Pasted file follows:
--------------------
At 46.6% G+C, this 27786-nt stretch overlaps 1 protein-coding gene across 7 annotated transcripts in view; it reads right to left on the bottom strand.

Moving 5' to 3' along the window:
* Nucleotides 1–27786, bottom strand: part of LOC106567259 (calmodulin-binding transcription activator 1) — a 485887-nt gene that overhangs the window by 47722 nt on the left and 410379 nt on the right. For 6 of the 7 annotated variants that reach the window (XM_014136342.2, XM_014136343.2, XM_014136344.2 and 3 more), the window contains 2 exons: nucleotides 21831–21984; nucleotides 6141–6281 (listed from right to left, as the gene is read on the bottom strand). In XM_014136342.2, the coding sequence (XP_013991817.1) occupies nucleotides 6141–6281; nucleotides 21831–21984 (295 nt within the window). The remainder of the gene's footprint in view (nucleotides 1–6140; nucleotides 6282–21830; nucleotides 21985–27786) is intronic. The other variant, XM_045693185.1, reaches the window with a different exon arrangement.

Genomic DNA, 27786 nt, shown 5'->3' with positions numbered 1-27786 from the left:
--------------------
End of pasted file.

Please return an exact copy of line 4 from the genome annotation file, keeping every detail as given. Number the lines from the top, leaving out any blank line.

Genomic DNA, 27786 nt, shown 5'->3' with positions numbered 1-27786 from the left: